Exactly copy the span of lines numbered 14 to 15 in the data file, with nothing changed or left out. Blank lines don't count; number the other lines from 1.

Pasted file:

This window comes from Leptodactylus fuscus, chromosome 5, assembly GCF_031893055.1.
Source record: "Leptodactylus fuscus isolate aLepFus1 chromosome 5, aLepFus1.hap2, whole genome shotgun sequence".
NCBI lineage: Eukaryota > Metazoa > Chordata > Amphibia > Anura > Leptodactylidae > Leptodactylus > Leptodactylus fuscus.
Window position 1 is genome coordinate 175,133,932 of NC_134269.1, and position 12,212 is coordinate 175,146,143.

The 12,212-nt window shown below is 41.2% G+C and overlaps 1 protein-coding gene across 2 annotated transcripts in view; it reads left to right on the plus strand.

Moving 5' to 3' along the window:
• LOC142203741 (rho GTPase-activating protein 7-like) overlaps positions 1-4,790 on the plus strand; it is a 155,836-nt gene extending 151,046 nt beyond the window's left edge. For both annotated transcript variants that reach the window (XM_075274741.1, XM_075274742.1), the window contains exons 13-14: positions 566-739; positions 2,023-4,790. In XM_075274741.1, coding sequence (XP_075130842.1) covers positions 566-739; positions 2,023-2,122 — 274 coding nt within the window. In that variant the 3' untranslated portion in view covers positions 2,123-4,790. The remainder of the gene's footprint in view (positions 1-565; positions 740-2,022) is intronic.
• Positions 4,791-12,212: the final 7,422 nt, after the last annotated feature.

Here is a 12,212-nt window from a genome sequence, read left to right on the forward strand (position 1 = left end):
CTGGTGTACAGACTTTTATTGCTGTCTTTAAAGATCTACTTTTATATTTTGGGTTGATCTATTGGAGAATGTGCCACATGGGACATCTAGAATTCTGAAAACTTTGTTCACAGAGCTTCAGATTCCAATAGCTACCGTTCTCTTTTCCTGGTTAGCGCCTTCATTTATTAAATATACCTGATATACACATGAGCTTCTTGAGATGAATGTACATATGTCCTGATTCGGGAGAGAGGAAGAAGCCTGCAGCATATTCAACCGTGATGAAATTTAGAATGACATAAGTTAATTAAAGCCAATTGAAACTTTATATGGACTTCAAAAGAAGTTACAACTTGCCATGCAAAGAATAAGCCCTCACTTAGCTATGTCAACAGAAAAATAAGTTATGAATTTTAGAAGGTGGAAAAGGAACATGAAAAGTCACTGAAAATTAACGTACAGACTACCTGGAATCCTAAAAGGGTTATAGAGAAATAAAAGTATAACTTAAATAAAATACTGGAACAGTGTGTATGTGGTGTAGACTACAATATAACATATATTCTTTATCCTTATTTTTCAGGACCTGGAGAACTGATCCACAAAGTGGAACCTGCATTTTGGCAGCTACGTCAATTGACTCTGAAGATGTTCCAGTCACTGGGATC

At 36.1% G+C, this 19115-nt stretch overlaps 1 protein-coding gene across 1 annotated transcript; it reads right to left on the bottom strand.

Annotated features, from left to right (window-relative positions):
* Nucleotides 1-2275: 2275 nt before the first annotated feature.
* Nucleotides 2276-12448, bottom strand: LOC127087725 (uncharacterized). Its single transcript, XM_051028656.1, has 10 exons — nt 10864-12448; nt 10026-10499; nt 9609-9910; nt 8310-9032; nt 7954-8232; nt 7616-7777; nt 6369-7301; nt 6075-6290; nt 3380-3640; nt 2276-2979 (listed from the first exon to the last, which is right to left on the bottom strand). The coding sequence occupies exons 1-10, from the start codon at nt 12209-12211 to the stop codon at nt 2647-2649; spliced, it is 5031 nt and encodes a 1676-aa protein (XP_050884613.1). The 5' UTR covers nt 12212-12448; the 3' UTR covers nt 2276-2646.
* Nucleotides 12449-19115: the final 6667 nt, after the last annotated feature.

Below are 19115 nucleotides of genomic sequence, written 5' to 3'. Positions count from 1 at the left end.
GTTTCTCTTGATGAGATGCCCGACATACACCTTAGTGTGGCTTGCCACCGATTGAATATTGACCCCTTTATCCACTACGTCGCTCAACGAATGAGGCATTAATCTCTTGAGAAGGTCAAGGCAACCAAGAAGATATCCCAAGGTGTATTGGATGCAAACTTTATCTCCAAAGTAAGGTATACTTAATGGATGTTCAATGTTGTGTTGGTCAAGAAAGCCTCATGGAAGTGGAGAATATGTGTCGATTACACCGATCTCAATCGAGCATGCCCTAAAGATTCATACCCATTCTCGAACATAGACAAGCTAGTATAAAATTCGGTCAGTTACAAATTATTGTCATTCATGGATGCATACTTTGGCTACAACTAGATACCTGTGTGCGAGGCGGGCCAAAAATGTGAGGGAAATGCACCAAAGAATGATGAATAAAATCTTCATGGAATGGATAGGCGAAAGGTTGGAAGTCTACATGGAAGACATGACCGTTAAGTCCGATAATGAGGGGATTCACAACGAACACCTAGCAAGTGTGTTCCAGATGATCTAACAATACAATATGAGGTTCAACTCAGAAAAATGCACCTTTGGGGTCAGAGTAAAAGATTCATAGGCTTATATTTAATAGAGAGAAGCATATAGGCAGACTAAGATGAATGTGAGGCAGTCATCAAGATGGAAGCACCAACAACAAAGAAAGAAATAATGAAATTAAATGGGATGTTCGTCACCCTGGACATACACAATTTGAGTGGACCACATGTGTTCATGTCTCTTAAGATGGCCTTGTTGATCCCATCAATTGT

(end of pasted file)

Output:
* Nucleotides 2276-12448, bottom strand: LOC127087725 (uncharacterized). Its single transcript, XM_051028656.1, has 10 exons — nt 10864-12448; nt 10026-10499; nt 9609-9910; nt 8310-9032; nt 7954-8232; nt 7616-7777; nt 6369-7301; nt 6075-6290; nt 3380-3640; nt 2276-2979 (listed from the first exon to the last, which is right to left on the bottom strand). The coding sequence occupies exons 1-10, from the start codon at nt 12209-12211 to the stop codon at nt 2647-2649; spliced, it is 5031 nt and encodes a 1676-aa protein (XP_050884613.1). The 5' UTR covers nt 12212-12448; the 3' UTR covers nt 2276-2646.
* Nucleotides 12449-19115: the final 6667 nt, after the last annotated feature.